What comes to mind when you hear the term breast cancer genes? I’m guessing Angelina Jolie and some amount of anxiety rank high.
That we can now get tested to determine whether we have mutated BRCA1 or BRCA2, which raise the risk for types of cancer, is awesome. It also presents difficult decisions for many people. Will you get tested? If you carry a mutated gene, will you have one or more surgeries? What then?
Last week I chatted with Tiffany Bailey, a gifted singer with a background in psychology who has faced these very decisions. Her story and message are invaluable for us all, IMO, and I loved what she had to say.
Listen to our chat on iTunes or below, then let us know what you think in the comments!
In the meantime, here are some facts about BRCA1 and BRCA2 worth considering:
We all have them.
BRCA1 and BRCA2 are genes that actually help protect the body from tumors by supporting normal cell function. All genders have them. Certain inherited mutations of the genes have the opposite effect, raising the risk for numerous forms of cancer.
The mutations are pretty rare, in the general population.
Rare enough that doctors only recommend getting tested if you have risk factors, which include:
- Family history of breast cancer diagnosed before age 50 years; cancer of both breasts; breast and ovarian cancer in the same person
- Two or more primary types of BRCA1- or BRCA2-related cancers in a single family member
- Cases of “male” breast cancer
- Known breast cancer gene prevalence in your family
- Cancers in your family in addition to breast, such as melanoma, pancreatic, prostate, stomach, uterine, thyroid, colon and/or sarcoma.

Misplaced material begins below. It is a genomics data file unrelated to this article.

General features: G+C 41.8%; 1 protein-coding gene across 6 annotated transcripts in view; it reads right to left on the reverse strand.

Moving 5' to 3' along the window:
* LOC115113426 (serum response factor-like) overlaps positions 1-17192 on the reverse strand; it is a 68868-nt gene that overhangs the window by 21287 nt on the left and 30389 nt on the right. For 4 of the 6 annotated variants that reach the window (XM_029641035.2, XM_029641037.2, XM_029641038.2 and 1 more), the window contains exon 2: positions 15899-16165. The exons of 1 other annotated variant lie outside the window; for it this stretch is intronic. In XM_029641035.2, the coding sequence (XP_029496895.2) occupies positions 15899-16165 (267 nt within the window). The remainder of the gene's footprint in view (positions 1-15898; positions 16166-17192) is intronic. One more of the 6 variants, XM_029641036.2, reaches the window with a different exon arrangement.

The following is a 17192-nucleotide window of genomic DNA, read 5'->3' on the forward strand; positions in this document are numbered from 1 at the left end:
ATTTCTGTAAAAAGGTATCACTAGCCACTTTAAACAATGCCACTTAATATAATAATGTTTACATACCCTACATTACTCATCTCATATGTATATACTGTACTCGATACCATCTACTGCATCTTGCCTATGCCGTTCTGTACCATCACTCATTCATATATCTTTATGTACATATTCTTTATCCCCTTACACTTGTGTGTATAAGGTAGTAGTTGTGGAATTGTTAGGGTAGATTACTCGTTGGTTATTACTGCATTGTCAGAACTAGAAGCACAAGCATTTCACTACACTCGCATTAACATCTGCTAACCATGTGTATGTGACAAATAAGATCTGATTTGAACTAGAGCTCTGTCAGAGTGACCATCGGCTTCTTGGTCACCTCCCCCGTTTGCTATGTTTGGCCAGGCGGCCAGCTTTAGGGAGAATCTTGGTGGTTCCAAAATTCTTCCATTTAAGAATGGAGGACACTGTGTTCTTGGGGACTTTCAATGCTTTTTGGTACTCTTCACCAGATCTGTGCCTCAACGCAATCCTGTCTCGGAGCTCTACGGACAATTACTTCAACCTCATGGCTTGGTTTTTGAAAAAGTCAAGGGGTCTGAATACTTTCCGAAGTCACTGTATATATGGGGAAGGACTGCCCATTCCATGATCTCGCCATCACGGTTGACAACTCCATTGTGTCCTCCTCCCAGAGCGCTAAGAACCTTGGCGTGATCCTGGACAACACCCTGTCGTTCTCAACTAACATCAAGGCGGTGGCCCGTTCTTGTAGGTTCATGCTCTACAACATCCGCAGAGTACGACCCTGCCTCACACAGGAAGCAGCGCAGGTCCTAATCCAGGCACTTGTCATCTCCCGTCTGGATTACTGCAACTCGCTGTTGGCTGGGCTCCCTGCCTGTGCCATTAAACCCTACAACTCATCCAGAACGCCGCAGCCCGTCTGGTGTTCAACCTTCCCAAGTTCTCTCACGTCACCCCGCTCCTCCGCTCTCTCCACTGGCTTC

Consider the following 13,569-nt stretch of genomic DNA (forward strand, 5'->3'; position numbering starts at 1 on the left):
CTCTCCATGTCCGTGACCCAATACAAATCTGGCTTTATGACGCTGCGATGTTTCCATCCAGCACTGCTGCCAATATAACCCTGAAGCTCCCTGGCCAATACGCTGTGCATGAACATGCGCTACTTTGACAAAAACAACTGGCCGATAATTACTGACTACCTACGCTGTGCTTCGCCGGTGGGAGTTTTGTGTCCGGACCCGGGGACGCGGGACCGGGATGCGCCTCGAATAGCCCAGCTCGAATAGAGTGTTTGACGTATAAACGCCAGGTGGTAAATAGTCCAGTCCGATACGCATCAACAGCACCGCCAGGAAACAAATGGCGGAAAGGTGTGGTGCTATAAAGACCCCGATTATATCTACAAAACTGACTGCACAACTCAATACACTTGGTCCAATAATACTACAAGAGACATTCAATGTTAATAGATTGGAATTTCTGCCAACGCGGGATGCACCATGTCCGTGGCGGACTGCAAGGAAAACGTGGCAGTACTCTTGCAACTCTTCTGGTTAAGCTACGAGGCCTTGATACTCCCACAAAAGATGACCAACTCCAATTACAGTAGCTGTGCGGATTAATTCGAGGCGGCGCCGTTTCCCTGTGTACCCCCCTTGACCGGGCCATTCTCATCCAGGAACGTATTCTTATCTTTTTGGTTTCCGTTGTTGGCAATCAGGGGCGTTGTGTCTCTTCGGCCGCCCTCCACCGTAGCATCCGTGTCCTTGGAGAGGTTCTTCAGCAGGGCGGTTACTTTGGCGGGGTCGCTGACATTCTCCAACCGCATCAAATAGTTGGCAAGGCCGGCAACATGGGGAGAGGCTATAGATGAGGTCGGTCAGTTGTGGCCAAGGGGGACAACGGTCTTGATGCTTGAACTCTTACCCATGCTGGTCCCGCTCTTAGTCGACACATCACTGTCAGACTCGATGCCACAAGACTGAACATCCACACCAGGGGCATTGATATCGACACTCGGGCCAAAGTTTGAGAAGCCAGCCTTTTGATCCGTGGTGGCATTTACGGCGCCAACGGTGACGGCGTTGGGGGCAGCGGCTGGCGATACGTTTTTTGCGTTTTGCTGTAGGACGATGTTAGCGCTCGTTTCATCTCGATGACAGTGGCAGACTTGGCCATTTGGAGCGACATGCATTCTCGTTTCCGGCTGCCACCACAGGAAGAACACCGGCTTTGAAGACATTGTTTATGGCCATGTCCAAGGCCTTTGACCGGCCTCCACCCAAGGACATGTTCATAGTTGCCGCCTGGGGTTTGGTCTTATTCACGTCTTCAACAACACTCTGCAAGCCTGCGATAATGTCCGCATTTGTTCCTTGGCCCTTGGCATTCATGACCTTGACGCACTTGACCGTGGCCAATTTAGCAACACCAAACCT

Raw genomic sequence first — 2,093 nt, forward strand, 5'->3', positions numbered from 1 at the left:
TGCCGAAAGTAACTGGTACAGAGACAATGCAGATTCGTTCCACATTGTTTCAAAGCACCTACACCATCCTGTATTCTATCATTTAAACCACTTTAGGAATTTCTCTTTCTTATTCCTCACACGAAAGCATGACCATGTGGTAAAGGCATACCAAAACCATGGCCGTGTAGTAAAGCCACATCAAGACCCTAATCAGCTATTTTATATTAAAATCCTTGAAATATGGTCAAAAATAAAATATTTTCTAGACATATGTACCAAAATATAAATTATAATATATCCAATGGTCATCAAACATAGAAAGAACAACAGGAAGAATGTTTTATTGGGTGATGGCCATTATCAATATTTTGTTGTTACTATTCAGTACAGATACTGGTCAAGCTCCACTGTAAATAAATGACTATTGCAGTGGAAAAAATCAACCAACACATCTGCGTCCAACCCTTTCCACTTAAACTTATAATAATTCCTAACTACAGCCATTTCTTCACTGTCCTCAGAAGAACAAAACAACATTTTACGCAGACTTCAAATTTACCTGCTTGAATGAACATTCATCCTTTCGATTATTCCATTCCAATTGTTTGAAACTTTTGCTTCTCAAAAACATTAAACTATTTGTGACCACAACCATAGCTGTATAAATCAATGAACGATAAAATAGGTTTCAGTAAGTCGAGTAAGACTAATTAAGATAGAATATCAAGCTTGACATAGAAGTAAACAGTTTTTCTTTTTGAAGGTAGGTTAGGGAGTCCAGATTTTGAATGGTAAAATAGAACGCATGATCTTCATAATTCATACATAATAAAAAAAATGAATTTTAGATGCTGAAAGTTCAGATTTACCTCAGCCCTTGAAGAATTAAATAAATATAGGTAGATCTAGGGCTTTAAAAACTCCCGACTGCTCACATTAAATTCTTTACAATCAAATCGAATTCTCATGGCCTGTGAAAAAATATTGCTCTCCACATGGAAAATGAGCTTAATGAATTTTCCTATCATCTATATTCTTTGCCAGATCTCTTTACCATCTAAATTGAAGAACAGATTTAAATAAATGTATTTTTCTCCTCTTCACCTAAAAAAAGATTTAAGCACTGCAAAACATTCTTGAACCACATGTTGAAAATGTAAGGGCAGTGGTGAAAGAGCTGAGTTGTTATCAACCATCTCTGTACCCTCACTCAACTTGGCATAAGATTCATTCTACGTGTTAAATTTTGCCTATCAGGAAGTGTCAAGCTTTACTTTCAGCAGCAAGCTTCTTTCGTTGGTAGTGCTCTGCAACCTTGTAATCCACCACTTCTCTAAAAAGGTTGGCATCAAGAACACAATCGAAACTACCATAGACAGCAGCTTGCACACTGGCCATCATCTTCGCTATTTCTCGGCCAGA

- Ashkenazi Jewish ethnicity
When they do mutate, the effects can be drastic.
About 12% of people with vulvas will develop breast cancer at some point, according to the National Cancer Institute.
If you inherit the mutated BRCA1 gene, this leaps up to 55 to 65% of the population, and 45% of those who carry mutated BRCA2. These genes also raise the prevalence of ovarian cancer, from 1.3% of the population to 39%.
People with penises who inherit the abnormal BRCA2 gene have about an 8% risk of developing breast cancer, which is about 80 times greater than the average. The mutated genes are also linked with prostate cancer.
Knowledge is power.
No matter what choices you make about your body and cancer-related risks, they are your own. They’re also best made informed.
“I spent a lot of time thinking that it wasn’t going to happen to me, or I didn’t have to worry about it,” Tiffany told me. “I found out about it, I freaked out about it. And now, look where I’m at. I’m making choices. I’m in control of what’s happening, and I feel better about it.”